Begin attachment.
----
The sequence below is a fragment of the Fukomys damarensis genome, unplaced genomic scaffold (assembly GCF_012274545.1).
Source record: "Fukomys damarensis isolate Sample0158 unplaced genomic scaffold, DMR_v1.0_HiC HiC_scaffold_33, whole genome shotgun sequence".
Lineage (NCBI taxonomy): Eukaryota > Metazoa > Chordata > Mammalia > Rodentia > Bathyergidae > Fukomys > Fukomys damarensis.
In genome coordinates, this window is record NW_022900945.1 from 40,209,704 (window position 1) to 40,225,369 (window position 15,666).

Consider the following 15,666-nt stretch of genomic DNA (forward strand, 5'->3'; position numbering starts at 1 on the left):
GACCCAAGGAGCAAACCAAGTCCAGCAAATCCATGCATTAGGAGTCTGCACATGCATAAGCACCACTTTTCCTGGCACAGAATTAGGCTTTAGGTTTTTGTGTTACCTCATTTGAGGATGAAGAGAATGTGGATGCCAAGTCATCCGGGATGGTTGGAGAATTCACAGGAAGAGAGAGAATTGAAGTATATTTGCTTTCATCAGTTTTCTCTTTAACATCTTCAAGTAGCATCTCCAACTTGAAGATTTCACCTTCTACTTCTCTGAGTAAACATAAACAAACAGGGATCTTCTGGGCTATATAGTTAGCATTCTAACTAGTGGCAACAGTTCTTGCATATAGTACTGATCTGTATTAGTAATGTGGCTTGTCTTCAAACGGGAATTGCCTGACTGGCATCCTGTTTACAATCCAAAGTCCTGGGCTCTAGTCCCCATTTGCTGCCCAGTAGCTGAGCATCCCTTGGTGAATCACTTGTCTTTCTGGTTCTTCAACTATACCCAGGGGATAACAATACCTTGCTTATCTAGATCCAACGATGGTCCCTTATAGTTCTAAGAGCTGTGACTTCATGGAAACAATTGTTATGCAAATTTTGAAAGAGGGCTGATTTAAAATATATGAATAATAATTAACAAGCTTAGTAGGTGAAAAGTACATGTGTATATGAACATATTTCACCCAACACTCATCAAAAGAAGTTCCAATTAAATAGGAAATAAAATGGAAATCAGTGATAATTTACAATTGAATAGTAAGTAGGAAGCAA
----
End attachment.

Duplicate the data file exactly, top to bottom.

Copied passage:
The sequence below is a fragment of the Fukomys damarensis genome, unplaced genomic scaffold (assembly GCF_012274545.1).
Source record: "Fukomys damarensis isolate Sample0158 unplaced genomic scaffold, DMR_v1.0_HiC HiC_scaffold_33, whole genome shotgun sequence".
Lineage (NCBI taxonomy): Eukaryota > Metazoa > Chordata > Mammalia > Rodentia > Bathyergidae > Fukomys > Fukomys damarensis.
In genome coordinates, this window is record NW_022900945.1 from 40,209,704 (window position 1) to 40,225,369 (window position 15,666).

Consider the following 15,666-nt stretch of genomic DNA (forward strand, 5'->3'; position numbering starts at 1 on the left):
GACCCAAGGAGCAAACCAAGTCCAGCAAATCCATGCATTAGGAGTCTGCACATGCATAAGCACCACTTTTCCTGGCACAGAATTAGGCTTTAGGTTTTTGTGTTACCTCATTTGAGGATGAAGAGAATGTGGATGCCAAGTCATCCGGGATGGTTGGAGAATTCACAGGAAGAGAGAGAATTGAAGTATATTTGCTTTCATCAGTTTTCTCTTTAACATCTTCAAGTAGCATCTCCAACTTGAAGATTTCACCTTCTACTTCTCTGAGTAAACATAAACAAACAGGGATCTTCTGGGCTATATAGTTAGCATTCTAACTAGTGGCAACAGTTCTTGCATATAGTACTGATCTGTATTAGTAATGTGGCTTGTCTTCAAACGGGAATTGCCTGACTGGCATCCTGTTTACAATCCAAAGTCCTGGGCTCTAGTCCCCATTTGCTGCCCAGTAGCTGAGCATCCCTTGGTGAATCACTTGTCTTTCTGGTTCTTCAACTATACCCAGGGGATAACAATACCTTGCTTATCTAGATCCAACGATGGTCCCTTATAGTTCTAAGAGCTGTGACTTCATGGAAACAATTGTTATGCAAATTTTGAAAGAGGGCTGATTTAAAATATATGAATAATAATTAACAAGCTTAGTAGGTGAAAAGTACATGTGTATATGAACATATTTCACCCAACACTCATCAAAAGAAGTTCCAATTAAATAGGAAATAAAATGGAAATCAGTGATAATTTACAATTGAATAGTAAGTAGGAAGCAA